Mount Rush Hour: Interstate 10 passes by Houston's version of Mount Rushmore — giant busts of George Washington, Abraham Lincoln and two founders of modern Texas: Sam Houston and Stephen F. Austin.
Mount Rush Hour: Interstate 10 passes by Houston's version of Mount Rushmore — giant busts of George Washington, Abraham Lincoln and two founders of modern Texas: Sam Houston and Stephen F. Austin. Nicole Beemsterboer/NPR
Click on the map to see Steve Inskeep's reports from Houston and where they took place.
Houston is the latest stop on the Urban Frontier, Morning Edition's occasional look at how cities change and grow.
Houston is a swiftly growing city; it has added a million residents this decade. No doubt, some of those newcomers drive on Interstate 10, which roars in front of Houston's own version of Mount Rushmore — giant white busts of George Washington, Abraham Lincoln and two founders of modern Texas, Sam Houston and Stephen F. Austin.
Since it overlooks the freeway, the spot is known as Mount Rush Hour. And it reminds visitors of a couple of things about Houston: one, that it's a little quirkier than you might realize; and two, that it is huge.
The highways radiate out to a giant seaport, oil companies, skyscrapers, and miles and miles and miles of suburban neighborhoods.
On a ride outside the central city, Stephen Klineberg, a sociologist at Rice University who has studied Houston for decades, tells NPR's Steve Inskeep about the city's sense of scale.
"The city of Houston covers 620 square miles," he says. "You could put inside the city limits of Houston, simultaneously — I kid you not — the cities of Philadelphia, Baltimore, Chicago and Detroit."
That phenomenon was noted in a study of American cities and their environmental impact, co-authored by Edward Glaeser of Harvard University.
The study shows that Houstonians use far more energy than people in other cities, like New York or Los Angeles.
And with few zoning rules and a diverse economy, Houston is, in a sense, "the great growing region of the Sunbelt on steroids," Glaeser says.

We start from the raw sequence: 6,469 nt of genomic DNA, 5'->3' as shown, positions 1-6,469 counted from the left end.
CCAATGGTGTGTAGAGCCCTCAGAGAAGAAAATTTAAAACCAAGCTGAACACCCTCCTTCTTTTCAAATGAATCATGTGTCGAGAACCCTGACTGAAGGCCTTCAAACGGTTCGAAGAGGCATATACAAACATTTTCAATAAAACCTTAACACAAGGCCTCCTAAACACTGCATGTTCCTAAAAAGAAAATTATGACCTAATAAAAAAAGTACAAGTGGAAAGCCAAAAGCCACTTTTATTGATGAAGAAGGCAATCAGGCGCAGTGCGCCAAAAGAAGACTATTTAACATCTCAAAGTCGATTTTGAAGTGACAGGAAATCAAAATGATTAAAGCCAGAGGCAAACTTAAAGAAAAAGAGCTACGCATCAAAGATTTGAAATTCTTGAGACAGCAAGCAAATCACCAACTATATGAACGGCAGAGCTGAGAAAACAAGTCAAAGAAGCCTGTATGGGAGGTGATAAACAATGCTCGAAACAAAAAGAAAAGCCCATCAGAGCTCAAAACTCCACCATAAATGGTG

Noting the addition of a million people in 10 years, Glaeser says the city succeeds "by providing middle-income Americans with a really astonishingly high quality of life."
Among the town's advantages are an average work commute of less than 30 minutes and low housing costs. The National Association of Realtors puts the city's average home price at around $150,000, Glaeser says. Other perks include a lack of state income tax and a vibrant restaurant scene.
All of that taken together means that Houston has weathered the nation's economic crisis fairly well, he says.
But Glaeser notes that there are problems with Houston's sprawl: It takes a large amount of energy to make the area's humid, hot climate comfortable, and the city is built around the use of cars.
"Houston is among the five worst American metropolitan areas, in terms of its carbon emissions," he says.
And he acknowledges that for people who are concerned with environmental issues, Houston presents a picture that is beyond dismaying.
"I think horrendous wouldn't be too strong a word," Glaeser says.
"I got a tremendous amount of heat every time I've said anything positive about Houston."
Still, when compared to places like New York City, which has a limited amount of land, or California and Massachusetts, which have much more regulations, Houston enjoys an inherent advantage, Glaeser says, thanks to its lack of rules.
"It's a funny chronicle, where often well-meaning people in the coastal states of this country, often thinking that they're doing environmental good, have actually enacted a set of rules that have made it enormously difficult for middle-income people to live in their areas, and as a result, have pushed people toward less environmentally attractive places, like Texas," Glaeser says.